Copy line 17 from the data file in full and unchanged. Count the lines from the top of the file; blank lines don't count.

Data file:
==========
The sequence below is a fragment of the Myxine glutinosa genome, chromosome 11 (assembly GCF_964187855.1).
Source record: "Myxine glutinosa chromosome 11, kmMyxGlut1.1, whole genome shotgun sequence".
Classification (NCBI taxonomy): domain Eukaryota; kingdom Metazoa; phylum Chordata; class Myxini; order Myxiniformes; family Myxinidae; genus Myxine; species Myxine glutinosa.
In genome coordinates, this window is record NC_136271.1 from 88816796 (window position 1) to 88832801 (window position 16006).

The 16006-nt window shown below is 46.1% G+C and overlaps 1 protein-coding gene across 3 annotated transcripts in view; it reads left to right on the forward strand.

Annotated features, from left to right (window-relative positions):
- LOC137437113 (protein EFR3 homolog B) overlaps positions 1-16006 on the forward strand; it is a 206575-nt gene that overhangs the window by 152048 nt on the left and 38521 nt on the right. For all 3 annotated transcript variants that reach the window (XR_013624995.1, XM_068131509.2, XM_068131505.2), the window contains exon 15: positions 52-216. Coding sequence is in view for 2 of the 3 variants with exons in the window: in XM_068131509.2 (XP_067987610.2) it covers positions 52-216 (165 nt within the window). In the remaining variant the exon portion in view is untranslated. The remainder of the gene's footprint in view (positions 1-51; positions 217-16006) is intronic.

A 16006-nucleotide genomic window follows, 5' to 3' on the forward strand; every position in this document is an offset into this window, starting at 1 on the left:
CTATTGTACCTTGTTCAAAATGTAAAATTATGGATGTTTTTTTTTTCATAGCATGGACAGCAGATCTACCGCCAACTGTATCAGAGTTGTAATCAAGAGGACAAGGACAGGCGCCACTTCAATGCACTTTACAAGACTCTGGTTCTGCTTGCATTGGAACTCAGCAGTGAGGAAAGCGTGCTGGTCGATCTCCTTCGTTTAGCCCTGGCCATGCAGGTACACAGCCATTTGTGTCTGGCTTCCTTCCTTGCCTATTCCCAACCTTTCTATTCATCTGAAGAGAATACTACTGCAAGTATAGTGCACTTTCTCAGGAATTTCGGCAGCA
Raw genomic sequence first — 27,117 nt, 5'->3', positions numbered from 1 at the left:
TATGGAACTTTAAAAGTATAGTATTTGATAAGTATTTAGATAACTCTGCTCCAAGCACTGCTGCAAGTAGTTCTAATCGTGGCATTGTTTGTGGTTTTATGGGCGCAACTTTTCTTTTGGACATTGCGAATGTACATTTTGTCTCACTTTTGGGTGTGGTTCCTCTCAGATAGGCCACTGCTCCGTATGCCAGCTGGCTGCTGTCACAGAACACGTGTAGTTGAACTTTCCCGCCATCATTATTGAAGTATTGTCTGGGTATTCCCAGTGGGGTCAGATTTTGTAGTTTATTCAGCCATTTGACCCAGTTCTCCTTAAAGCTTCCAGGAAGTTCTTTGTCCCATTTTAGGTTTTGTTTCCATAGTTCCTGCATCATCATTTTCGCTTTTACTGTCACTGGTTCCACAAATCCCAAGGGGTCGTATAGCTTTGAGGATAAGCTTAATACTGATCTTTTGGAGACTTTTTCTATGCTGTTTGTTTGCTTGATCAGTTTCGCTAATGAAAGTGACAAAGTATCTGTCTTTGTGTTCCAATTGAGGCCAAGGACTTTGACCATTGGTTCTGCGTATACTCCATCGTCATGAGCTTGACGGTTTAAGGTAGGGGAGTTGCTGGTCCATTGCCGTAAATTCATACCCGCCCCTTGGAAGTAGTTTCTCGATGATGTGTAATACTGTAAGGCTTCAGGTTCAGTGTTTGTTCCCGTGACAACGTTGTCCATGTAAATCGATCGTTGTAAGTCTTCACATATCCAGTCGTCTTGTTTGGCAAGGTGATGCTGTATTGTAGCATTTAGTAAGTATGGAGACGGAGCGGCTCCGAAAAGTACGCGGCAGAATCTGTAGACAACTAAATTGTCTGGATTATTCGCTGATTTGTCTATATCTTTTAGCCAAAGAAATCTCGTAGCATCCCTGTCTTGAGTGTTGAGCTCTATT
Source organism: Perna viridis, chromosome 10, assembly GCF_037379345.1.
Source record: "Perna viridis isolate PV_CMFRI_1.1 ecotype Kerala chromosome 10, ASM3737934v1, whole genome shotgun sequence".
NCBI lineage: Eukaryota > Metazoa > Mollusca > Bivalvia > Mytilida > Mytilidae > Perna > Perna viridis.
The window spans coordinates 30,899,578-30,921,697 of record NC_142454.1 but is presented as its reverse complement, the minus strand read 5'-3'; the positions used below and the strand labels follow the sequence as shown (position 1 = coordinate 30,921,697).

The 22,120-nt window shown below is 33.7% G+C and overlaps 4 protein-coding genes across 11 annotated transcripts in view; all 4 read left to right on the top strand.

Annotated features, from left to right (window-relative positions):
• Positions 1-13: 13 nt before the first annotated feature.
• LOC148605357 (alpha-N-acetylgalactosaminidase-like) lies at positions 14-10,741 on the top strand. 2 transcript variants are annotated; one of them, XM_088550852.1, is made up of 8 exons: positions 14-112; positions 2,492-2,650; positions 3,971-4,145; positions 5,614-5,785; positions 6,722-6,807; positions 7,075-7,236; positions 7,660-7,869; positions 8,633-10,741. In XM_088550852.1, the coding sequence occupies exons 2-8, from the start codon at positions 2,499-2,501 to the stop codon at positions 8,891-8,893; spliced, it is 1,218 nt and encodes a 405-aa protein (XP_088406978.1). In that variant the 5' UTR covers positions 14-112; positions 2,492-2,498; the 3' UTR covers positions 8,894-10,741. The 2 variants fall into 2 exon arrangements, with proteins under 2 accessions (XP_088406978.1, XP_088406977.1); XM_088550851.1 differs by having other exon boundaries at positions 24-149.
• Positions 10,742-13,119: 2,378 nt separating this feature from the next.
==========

Annotated features, from left to right (window-relative positions):